Everything you need to know about Residential Living with Covid
By Alayna Bourke
At the heart of on-campus accommodation are shared spaces and communal events, so how does residential living take shape in a pandemic? As semester one approaches, Observer puts together a guide to the new COVID-safe rules and regulations for living in on-campus accommodation
Arriving at your Residence
As outlined in a previous announcement by On-campus Accommodation Services, students must be fully vaccinated before moving into a residence. This includes both first and second doses as well as booster shots. If not yet eligible for a booster, students may enter on the condition that they receive one as soon as they are eligible. Upon arrival, students must also show photographic evidence of vaccination status and a negative Rapid Antigen Test (RAT) or PCR test taken within the past 24 hours. These must be shown to staff at check-in stations outside each residence. Proof of a negative test will be required throughout the year whenever students return to the residence after travelling outside of the ACT overnight or for a longer period.
Covid response at residential halls
The implementation of restrictions in residences operates on a Campus Alert System, where each risk level corresponds with different rules for residential living.
– Covid Normal has minimal impact, the only requirement under this level is for residents to follow general covid-safe behaviour such hand hygiene and QR sign-ins for visitors.
– Medium risk level implements restrictions according to the current ACT Health guidelines across Canberra.
– High risk level subjects students to Stay at Home Orders in line with ACT Health. Additionally, day-to-day operation in communal settings is restricted to designated residential “bubbles” consisting of a small number of students to mitigate exposure risks. The high risk level corresponds to the restrictions placed on students in 2021.
This approach to hall restrictions outlined in the 2022 Covid-Safe Plan for Student Residences is intended to “have as little impact as possible on the daily lives of residential students, while still considering the specific risks in communal living environments.”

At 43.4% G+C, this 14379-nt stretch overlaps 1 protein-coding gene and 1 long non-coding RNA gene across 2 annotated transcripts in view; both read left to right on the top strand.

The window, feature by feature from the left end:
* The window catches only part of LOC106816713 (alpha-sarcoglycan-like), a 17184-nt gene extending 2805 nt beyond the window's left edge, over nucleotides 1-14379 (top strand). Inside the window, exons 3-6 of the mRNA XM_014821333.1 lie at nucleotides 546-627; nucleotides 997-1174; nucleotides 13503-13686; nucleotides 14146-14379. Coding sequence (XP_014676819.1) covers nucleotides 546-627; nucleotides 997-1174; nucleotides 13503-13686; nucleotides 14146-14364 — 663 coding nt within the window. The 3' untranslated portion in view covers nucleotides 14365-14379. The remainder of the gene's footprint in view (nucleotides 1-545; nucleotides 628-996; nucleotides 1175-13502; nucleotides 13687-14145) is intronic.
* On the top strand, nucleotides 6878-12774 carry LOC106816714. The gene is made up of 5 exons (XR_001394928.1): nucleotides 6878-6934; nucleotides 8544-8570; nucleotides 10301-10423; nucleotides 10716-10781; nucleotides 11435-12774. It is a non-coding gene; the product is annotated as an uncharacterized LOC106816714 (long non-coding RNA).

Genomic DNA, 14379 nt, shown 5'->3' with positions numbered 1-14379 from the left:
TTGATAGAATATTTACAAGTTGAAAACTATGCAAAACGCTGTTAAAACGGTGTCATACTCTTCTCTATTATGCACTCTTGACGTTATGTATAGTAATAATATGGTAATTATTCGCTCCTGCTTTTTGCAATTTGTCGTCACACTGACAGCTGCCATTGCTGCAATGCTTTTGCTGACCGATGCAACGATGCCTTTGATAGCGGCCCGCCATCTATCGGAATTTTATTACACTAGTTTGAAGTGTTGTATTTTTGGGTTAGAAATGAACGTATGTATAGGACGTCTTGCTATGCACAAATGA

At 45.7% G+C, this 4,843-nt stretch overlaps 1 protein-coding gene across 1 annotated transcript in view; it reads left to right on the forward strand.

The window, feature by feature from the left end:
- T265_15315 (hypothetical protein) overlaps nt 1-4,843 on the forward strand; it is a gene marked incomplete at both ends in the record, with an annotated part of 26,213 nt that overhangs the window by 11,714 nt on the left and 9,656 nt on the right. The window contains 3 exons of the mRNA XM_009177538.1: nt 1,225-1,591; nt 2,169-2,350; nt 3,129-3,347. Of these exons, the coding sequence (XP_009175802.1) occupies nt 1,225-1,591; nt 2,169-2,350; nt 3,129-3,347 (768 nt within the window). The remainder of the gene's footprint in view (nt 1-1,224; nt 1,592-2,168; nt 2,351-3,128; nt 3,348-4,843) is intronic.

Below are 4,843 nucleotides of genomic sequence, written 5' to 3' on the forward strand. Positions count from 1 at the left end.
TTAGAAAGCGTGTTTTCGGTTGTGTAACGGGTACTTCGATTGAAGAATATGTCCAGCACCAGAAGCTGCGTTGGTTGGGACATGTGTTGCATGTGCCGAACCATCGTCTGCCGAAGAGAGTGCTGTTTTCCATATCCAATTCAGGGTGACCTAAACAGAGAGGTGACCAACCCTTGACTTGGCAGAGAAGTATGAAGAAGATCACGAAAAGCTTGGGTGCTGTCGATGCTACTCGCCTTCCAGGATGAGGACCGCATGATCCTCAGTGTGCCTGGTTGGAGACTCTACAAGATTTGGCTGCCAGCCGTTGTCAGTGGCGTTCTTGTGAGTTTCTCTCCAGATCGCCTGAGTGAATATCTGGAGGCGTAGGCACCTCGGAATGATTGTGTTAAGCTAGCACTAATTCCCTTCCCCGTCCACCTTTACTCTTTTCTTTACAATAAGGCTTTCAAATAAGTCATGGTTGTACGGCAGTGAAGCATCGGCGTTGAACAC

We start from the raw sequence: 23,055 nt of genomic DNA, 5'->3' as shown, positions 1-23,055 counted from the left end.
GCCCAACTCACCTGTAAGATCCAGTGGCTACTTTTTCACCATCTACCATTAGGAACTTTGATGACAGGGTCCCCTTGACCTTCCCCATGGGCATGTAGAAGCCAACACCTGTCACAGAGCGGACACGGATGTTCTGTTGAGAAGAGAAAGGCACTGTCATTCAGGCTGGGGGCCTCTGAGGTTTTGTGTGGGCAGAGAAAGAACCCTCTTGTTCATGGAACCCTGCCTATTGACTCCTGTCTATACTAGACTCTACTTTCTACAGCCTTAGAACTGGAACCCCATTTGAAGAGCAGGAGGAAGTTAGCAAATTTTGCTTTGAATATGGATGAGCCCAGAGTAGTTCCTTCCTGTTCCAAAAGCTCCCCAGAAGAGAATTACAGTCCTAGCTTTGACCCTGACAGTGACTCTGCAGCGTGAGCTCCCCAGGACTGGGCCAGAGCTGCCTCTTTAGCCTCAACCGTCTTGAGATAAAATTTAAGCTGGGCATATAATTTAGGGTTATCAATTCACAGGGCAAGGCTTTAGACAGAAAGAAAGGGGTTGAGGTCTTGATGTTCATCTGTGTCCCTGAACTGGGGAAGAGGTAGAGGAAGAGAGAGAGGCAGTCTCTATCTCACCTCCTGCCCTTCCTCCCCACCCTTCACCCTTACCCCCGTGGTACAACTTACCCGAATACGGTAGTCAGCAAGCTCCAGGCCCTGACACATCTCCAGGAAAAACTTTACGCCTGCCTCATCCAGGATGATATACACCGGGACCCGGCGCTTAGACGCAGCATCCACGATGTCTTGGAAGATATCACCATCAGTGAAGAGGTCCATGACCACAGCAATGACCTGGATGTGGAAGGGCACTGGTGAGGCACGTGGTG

Graphic: Campus Alert System
Testing Positive and Isolation
In the event of testing positive for COVID-19 or otherwise deemed a high-risk contact whilst living on-campus, residents are required to notify their head of residence and fill out the ANU Positive notification form. From there, the case-by-case process of providing suitable accommodation for the student’s isolation period is undertaken. This accommodation may, or may not, vary from the resident’s current residential address depending on accommodation capacity, case numbers and other logistical factors.
As students who are quarantining are not permitted to use communal areas such as kitchens, food is delivered to the affected resident’s door by staff, taking into account any dietary requirements, which will be disclosed upon going into quarantine. Rubbish collection will also be rostered by staff to ensure students can isolate in a clean environment. In the event of a fire alarm, quarantining students must follow standard evacuation protocols whilst maintaining 4 metres of distance from all other residents.
In consideration of resident mental health during quarantine, ANU will also maintain regular contact with each student via daily welfare checks. This is intended to uphold “the opportunity to feel a sense of community, purpose, academic engagement and social connectedness.” Additionally, the following contacts are available for all students:
ANU Counselling: 02 6125 2442 or email at [email protected] o
ANU Crisis Support (24/7): 1300 050 327 or via SMS Text message service on 0488 884 170
Lifeline (24/7): 13 11 14
Beyond Blue (24/7): 1300 22 4636
Graphics by Junyoung Chun